We are about to explore the various claims made regarding which teas are the healthiest and why. The words "health" and "tea" have become synonymous in recent years due to the scientific studies and personal testimonials made about this natural, beneficial beverage.  Some research reports that green tea is the healthiest, while others claim white tea as the best due to its antioxidant content. 

Mr. Douglas Balentine is the director of nutrition and health at Unilever North America—the largest tea company in the world and maker of Lipton Tea. Balentine has spent years researching the numerous ​ways drinking tea benefits the human body.

What Makes a Tea Healthy?

When an individual seeks to find the healthiest tea, they should know that in order to be considered a "true tea" the tea such as black, green, oolong, and white must be harvested from the leaves of Camellia sinensis, states Balentine. "It is the manner in which the specific tea is processed or harvested that separate the various products that come from the same plant. This means that the antioxidant content can vary slightly in each type. White tea, for example, is known for having the highest concentration of antioxidants as it undergoes the least amount of processing. Therefore, using the processing standard, white tea would be considered the "healthiest" of them all. Teas containing the greatest amounts of antioxidants are:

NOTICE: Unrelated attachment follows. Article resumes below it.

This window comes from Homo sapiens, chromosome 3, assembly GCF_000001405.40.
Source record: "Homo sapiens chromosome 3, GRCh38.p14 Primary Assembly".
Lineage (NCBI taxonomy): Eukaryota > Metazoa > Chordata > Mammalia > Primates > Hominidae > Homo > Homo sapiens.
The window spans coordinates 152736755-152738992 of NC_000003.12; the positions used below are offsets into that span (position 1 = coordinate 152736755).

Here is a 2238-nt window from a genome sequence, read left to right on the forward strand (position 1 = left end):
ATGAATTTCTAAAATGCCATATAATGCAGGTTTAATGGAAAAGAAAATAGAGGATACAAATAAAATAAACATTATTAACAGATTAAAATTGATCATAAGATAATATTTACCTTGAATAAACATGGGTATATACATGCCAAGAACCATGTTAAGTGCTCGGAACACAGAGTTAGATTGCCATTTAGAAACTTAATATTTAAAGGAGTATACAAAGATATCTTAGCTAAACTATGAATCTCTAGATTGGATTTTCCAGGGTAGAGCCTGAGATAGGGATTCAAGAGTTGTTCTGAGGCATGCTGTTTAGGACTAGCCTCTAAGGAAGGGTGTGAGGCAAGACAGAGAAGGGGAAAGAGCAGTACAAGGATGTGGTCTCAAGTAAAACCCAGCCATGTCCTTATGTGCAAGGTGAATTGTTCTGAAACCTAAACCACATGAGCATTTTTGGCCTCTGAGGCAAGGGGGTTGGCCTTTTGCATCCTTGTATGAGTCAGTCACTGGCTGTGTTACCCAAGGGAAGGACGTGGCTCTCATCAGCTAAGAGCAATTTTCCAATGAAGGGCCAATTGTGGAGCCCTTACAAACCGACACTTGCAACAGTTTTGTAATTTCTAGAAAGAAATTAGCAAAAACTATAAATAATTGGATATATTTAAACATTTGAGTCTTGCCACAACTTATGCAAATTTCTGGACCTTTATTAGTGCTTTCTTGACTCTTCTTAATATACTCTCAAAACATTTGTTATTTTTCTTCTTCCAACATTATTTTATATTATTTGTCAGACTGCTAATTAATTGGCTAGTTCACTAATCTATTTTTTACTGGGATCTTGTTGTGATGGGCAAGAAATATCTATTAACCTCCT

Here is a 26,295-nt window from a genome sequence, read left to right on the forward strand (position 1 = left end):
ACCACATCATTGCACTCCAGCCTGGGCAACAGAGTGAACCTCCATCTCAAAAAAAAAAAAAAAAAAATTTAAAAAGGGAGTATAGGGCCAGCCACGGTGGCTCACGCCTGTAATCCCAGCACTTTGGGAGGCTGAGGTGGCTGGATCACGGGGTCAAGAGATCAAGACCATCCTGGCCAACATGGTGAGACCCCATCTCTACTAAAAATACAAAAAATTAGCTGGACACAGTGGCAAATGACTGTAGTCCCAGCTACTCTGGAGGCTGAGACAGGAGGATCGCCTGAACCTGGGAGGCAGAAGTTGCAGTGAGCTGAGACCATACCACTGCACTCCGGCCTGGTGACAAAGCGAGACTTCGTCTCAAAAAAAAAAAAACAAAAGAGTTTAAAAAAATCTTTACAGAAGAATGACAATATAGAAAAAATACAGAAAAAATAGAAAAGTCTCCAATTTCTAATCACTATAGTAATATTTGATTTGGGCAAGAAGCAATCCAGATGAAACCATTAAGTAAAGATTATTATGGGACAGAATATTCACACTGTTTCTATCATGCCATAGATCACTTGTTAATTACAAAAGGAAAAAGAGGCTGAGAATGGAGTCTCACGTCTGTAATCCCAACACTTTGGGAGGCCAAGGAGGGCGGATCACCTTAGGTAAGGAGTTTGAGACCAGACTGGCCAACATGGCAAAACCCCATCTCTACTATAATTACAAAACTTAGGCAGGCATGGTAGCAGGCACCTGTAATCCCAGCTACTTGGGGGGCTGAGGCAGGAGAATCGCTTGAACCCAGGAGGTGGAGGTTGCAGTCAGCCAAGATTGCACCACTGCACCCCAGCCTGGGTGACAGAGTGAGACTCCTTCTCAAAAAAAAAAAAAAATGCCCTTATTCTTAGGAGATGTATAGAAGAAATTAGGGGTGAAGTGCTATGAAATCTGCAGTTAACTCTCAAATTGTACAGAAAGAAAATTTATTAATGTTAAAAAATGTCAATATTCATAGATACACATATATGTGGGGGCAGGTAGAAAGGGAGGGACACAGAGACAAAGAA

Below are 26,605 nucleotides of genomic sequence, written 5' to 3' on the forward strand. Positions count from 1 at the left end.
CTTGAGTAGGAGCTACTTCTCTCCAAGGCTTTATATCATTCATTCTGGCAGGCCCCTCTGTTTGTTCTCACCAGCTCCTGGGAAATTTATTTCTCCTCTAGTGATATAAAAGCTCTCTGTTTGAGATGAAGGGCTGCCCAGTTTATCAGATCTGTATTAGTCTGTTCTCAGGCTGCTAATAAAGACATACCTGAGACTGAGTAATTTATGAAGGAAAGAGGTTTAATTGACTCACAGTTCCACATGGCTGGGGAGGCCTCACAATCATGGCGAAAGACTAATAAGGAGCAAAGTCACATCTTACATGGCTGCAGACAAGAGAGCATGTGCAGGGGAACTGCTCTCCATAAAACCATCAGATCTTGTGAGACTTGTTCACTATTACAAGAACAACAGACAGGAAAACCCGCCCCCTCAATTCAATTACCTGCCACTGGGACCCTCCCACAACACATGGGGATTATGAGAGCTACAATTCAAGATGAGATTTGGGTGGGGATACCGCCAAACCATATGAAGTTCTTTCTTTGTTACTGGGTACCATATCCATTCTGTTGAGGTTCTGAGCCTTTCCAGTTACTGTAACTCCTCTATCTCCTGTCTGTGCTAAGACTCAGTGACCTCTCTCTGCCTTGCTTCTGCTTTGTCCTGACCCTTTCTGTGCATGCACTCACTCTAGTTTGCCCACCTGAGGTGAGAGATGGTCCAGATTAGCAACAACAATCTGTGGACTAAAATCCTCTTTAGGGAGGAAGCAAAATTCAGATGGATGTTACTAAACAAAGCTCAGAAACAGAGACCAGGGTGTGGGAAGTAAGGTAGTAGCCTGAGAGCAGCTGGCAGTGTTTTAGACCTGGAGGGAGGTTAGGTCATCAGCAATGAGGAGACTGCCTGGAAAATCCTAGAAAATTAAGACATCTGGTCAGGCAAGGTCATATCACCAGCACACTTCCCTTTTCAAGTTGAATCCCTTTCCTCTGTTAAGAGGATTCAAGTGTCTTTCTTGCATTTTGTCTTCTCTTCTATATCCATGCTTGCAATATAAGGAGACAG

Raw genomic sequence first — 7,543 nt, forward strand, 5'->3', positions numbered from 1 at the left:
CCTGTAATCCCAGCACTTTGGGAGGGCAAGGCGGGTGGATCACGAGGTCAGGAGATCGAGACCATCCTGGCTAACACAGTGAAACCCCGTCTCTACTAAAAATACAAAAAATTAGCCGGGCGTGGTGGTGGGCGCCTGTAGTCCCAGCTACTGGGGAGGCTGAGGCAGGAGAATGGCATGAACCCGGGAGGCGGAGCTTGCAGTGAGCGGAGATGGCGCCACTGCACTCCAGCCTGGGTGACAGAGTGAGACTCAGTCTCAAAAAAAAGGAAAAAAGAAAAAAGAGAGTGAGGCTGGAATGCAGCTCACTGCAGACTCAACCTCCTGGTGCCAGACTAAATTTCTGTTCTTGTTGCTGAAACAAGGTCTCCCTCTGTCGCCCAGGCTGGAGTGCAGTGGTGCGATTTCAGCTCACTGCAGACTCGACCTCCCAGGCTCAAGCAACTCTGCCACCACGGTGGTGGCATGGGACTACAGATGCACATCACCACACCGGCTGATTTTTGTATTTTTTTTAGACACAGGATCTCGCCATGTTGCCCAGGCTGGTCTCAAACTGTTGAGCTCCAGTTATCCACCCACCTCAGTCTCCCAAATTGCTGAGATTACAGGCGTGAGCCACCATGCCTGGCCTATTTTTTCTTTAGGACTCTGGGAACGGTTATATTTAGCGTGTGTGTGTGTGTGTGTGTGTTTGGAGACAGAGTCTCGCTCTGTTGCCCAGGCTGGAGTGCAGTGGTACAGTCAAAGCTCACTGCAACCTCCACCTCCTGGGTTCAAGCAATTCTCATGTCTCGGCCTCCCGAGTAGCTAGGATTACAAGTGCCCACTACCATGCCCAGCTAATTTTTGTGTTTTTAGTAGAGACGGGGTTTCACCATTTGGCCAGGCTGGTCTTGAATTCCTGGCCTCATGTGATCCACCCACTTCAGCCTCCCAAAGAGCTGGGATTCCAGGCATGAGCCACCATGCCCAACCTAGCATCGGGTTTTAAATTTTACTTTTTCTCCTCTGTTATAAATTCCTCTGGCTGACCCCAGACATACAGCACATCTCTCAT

• White tea
  • Jasmine tea
  • Green tea
  • Black tea

Each of these teas also contain different amounts of caffeine, magnesium, and theanine (an amino acid or building block for proteins, found in green tea. Can be used in treating anxiety and high blood pressure, for preventing Alzheimer ’s disease, and for increasing the effectiveness of cancer drugs). Depending on the individual’s sensitivity to caffeine, some teas may not be considered “healthy.” Consult your doctor if you’re anticipating drinking large amounts of tea containing caffeine. Balentine, reports that "population-based studies and intervention studies have shown both green and black teas produce similar benefits for maintaining health and wellness."

What is Oxidation and How Does Tea Help Fight It?